Yes, we do need to shift from using focused attention in the classroom
Often people will say that, in a class of 25 students, it isn’t possible to use sustained attention so, by default, we must use focused attention (which leads to shallow connections and thus the need to use inducements to get work done).
This is a circular argument.
Focused attention allows us to very quickly come up with a course of action based on judging and comparing what we are seeing now with what we have done before. But should we be coming up with a course of action every time we interact with a student?
Twenty-first-century skills are founded on self-motivation and require teacher support to encourage building that and activities such as formative assessment have come to the fore as one expression of that.
Sustained attention, where we notice what is new or different, and which develops deep and reciprocal relationships with students is the cornerstone to building self-motivation, encouraging students to willingly do their best work.
If the aim is to direct students efficiently from task to task then focused attention is, indeed, the appropriate form of attention.
But if the aim is to develop students to be self-motivated, engaging in and shaping their own learning, then sustained attention is the way to build the deep reciprocal connections that underpin students’ willingness to do their best work, and to notice the things that will best help THIS student to clarify what they need to do next.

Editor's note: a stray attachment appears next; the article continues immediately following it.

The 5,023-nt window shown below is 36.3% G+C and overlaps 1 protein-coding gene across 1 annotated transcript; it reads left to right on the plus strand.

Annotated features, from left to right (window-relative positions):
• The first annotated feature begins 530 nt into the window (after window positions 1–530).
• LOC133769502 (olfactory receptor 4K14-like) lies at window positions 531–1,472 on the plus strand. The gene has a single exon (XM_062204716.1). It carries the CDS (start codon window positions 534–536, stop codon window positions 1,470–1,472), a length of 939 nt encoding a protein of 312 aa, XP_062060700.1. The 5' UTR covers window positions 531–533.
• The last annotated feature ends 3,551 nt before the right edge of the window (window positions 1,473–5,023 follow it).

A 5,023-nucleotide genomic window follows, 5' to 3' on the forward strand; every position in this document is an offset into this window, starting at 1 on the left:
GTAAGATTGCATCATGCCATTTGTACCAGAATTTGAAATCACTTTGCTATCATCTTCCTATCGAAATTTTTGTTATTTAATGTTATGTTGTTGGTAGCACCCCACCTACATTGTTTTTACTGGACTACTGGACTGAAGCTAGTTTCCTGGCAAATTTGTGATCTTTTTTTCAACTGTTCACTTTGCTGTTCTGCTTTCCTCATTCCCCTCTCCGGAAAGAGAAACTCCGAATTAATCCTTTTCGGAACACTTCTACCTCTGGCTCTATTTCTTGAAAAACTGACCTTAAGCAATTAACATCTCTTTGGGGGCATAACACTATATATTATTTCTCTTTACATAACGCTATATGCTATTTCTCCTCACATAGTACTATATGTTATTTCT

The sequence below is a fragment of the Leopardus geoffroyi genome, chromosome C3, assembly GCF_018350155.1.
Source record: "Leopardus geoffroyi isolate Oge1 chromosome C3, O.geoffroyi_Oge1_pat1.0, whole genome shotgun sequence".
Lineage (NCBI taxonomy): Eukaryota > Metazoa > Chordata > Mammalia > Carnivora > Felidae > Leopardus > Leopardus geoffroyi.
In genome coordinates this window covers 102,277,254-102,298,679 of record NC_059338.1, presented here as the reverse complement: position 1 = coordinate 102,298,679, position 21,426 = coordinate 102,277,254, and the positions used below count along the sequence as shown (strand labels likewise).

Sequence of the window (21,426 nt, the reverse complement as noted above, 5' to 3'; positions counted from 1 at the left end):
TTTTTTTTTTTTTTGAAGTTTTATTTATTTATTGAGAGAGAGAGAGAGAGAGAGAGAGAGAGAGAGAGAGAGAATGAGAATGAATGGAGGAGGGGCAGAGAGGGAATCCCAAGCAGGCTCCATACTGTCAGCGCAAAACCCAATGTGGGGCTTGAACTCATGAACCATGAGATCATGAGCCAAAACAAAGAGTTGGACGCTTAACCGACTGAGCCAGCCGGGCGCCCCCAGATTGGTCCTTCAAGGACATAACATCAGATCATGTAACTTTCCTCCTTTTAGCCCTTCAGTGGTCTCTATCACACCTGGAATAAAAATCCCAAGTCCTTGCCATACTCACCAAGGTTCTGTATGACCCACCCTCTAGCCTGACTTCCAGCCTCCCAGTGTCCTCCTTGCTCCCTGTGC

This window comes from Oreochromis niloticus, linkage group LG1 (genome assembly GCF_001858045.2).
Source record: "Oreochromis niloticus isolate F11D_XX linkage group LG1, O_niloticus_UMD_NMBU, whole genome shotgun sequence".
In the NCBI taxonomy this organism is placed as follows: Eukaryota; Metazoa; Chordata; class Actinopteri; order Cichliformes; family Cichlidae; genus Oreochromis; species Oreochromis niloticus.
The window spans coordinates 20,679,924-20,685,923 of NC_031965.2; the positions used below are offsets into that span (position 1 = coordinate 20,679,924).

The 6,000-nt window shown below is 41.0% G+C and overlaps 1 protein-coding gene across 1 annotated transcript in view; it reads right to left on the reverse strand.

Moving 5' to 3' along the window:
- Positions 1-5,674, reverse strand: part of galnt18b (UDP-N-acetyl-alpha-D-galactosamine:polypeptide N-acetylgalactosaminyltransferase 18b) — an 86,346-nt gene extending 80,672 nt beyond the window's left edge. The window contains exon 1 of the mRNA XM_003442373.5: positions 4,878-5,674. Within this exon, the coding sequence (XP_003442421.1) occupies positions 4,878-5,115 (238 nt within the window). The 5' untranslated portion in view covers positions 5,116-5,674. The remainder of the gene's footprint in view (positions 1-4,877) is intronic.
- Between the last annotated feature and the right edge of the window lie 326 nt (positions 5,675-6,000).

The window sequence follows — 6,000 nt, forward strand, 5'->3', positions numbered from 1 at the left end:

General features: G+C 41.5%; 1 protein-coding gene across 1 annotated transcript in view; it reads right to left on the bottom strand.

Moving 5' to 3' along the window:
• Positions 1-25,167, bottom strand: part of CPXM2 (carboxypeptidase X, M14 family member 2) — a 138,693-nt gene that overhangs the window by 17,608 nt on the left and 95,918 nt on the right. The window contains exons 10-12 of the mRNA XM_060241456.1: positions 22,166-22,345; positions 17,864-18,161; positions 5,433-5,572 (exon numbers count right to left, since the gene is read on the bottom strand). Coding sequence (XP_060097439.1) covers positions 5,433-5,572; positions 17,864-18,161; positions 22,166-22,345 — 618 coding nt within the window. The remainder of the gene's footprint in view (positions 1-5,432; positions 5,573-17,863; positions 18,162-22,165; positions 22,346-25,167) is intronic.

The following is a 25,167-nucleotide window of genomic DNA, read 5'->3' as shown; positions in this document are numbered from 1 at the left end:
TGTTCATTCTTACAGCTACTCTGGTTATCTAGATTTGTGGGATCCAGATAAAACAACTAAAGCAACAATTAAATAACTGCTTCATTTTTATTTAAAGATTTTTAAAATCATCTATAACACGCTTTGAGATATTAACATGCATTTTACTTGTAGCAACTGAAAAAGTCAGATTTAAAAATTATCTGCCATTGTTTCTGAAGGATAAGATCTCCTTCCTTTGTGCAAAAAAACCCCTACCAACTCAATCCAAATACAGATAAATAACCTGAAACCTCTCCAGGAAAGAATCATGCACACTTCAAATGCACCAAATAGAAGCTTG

Not only can we use sustained attention in the classroom, we must if we are to meet students’ current and future needs.
The first public event – a one-day workshop on 21st November - based on my latest book Red Brain Blue Brain is now open for registration. This is suitable for teaching staff at any level from the newly graduated to those in senior positions and is a good way for a school to get a taste of what is possible. For more information and to register go here.
John Corrigan is an expert in helping individuals to bring their whole of mind to their daily life and increase their effectiveness and the effectiveness of those around them. This expertise scales from the individual to the team to the organisation. At the core of this work is the practice of encounter. Earlier blogs can be found here.
To purchase a copy of Red Brain Blue Brain or Student Feedback go here